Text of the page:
Trafficking in human beings for the purpose of the removal of organs and forced commercial surrogacy
Study of the Dutch National Rapporteur on human trafficking for the purpose of the removal of organs and forced commercial surrogacy. In the report, the Rapporteur focuses on current developments in the field of organ donation and the forced removal of organs and – for the first time – argues that forced commercial surrogacy could fall within the scope of human trafficking. The report can be downloaded using the link at the bottom of this page.
There are no indications of a high incidence of trafficking in human beings for the removal of organs (sometimes referred to as ‘organ harvesting’) within the Netherlands. Neither do Dutch citizens appear to be involved in this crime abroad often. Nevertheless, the Rapporteur calls for watchfulness: "Considering the continuous severe shortage of organ donors, growing globalisation and interconnectedness as a result of the Internet, we have to be on the alert. Manifestations of trafficking in human beings we are witnessing in other countries, will sooner or later affect us too. For that we have to be prepared.” The Rapporteur has called on the Ministry of Health, Welfare and Sport to take the lead in recording the scale and nature of organ trafficking and organ tourism.
The Netherlands are experiencing a shortage of organ donors. Live organ donations are rare, and must be voluntary and non-commercial. Because of the severe shortage of organs, patients seem to be willing to pay for them. There are calls from various quarters for financial incentives for organ donation. A number of points need to be considered in this context. Financial incentives could alleviate the shortage of organs and, hence the chance of human trafficking for the purpose of the removal of organs. However, financial incentives for organ donation would also make organ donation a commercial activity and create a market for organs, which would, in itself, carry the risk of human trafficking for the purpose of the removal of organs. That risk could be avoided by offering donors an exemption from health insurance premiums rather than a direct monetary reward.
Trafficking in organs and human trafficking for the purpose of the removal of organs are not constrained by national borders. It is important for states to try to reach new joint solutions and, where possible, coordinate policies and strategies with respect to organ donation, trafficking in organs and human trafficking for the purpose of the removal of organs.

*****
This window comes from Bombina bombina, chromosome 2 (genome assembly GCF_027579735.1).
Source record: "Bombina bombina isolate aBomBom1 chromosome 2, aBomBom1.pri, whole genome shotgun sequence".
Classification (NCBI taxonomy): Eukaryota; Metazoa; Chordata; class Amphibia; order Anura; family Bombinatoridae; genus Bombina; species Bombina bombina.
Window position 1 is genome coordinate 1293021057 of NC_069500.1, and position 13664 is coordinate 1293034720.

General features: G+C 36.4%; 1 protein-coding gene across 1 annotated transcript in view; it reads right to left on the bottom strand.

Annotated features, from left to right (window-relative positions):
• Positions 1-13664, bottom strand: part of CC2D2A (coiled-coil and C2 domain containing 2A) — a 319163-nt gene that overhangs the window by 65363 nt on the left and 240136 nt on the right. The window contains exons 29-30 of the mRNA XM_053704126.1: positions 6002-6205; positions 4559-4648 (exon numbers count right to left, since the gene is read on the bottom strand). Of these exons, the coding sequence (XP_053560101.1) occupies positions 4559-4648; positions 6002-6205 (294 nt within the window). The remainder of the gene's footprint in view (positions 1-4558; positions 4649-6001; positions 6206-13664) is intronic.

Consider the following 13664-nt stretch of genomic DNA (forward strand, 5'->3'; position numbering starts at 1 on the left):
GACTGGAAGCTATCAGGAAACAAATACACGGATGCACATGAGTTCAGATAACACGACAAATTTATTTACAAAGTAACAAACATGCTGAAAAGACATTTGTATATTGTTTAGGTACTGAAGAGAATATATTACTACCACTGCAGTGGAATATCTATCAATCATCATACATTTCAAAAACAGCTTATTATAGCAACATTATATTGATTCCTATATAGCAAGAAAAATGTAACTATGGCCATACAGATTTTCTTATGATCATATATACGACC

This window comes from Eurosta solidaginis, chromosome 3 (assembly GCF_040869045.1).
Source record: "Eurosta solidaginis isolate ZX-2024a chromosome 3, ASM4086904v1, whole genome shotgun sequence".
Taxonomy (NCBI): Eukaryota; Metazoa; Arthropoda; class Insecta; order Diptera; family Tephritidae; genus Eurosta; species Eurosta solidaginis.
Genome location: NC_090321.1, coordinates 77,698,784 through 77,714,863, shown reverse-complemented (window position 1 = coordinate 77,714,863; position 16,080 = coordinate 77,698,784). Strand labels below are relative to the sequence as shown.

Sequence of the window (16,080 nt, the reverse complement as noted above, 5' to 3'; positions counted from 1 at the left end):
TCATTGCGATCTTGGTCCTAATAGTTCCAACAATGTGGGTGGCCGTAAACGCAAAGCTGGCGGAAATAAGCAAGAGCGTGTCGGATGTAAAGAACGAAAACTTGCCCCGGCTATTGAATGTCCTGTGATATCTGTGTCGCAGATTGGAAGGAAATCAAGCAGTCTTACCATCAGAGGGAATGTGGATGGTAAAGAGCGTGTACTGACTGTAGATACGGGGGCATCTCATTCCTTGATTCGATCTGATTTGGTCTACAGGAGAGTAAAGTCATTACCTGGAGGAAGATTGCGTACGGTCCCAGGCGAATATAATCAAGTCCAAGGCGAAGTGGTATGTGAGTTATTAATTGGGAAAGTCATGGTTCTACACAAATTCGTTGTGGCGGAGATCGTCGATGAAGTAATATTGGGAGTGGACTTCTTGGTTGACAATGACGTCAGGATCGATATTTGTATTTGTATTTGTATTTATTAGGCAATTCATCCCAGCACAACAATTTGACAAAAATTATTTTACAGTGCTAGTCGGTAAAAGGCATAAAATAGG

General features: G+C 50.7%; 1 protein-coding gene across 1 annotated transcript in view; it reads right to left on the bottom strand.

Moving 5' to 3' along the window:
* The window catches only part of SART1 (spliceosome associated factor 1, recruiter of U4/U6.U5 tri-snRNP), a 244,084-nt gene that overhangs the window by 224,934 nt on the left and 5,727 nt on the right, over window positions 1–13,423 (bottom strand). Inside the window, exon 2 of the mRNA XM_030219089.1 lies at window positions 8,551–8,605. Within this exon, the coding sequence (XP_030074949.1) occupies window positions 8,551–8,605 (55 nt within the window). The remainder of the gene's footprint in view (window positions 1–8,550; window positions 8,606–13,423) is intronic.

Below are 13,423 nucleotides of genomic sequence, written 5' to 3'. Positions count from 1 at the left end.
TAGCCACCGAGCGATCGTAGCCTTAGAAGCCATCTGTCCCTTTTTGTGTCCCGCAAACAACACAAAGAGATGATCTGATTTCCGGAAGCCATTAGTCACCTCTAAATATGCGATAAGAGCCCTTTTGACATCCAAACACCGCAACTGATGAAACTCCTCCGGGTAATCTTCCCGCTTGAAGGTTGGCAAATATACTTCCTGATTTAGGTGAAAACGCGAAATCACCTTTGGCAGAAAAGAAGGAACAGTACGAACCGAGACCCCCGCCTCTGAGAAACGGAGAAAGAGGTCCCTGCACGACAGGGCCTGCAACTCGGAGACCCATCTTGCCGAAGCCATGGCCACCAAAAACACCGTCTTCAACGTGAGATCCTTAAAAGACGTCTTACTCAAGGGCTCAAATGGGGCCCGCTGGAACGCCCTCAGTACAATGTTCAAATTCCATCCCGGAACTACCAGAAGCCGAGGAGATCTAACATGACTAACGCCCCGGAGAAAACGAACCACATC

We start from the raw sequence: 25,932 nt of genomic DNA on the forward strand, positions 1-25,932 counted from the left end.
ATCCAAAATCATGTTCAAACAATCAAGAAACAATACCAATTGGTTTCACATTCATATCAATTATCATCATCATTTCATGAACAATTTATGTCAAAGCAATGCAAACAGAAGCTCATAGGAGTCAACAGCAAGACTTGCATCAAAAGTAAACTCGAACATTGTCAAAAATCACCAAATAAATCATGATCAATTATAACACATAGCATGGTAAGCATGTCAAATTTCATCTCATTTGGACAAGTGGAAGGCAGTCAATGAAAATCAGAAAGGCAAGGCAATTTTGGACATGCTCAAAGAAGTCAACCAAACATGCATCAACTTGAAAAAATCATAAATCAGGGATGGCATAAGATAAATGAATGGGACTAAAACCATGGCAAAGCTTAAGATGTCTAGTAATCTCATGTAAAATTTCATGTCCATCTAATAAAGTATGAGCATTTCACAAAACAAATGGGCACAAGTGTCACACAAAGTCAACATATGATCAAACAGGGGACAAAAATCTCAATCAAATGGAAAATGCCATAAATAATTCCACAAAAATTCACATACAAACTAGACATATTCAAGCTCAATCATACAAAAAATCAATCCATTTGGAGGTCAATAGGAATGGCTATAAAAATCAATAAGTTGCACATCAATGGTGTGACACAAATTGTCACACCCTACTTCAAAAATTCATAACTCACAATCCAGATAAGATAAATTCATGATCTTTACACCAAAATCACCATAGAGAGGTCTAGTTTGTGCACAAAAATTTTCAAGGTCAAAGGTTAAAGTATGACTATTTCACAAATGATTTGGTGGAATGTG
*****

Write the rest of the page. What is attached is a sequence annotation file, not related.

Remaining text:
Forced commercial surrogacy
In addition to the trade in these ‘classical organs’, a market is also growing for other parts of the body. One such market is the demand for surrogate mothers. Commercial surrogacy is increasingly common, partly as a result of developments like the Internet, the globalisation of society and advances in procreation techniques. For the first time Dutch National Rapporteur Corinne Dettmeijer studied the relationship between forced commercial surrogacy and trafficking in human beings. Forced surrogacy is not explicitly included in the Dutch Criminal Code as a form of trafficking. It can be argued that, under certain circumstances, surrogacy could constitute exploitation in the sense of forced services. An important indication of exploitation would be if other persons than the woman carrying the child, such as an intermediary or a spouse, earn money out of the surrogacy and if the financial risks and health risks are borne entirely or largely by the surrogate mother.
The Netherlands have strict laws about surrogacy. Commercial surrogacy (receiving payment for carrying someone else’s child) is not allowed. National policy is aimed at preventing the spread of commercial surrogacy, and accordingly, behaviour that promotes supply and demand in relation to surrogacy has been made a criminal offence. Surrogacy itself is not a criminal offence. In some other countries, such as the United States, India and Ukraine, commercial surrogacy is allowed.
Intermediary companies operate in the international ‘baby market’, bringing together donors, parents, surrogate mothers and fertility clinics and making the legal arrangements. The internet, globalisation and advances in procreation techniques bring services abroad within reach of Dutch couples who wish to become parents through surrogacy. But there is a risk there: the rights of surrogate mothers are not respected in all countries. When it comes to commercial surrogacy, the question is to what extent the surrogate mothers are acting voluntarily. As with trafficking in organs, social determinants such as poverty, debt, a vulnerable social position and illiteracy can force a woman to become a surrogate mother. “No one wants to contribute to the phenomenon that women are being exploited to have children. The Dutch government should inform prospective parents about this risk," says the Dutch National Rapporteur.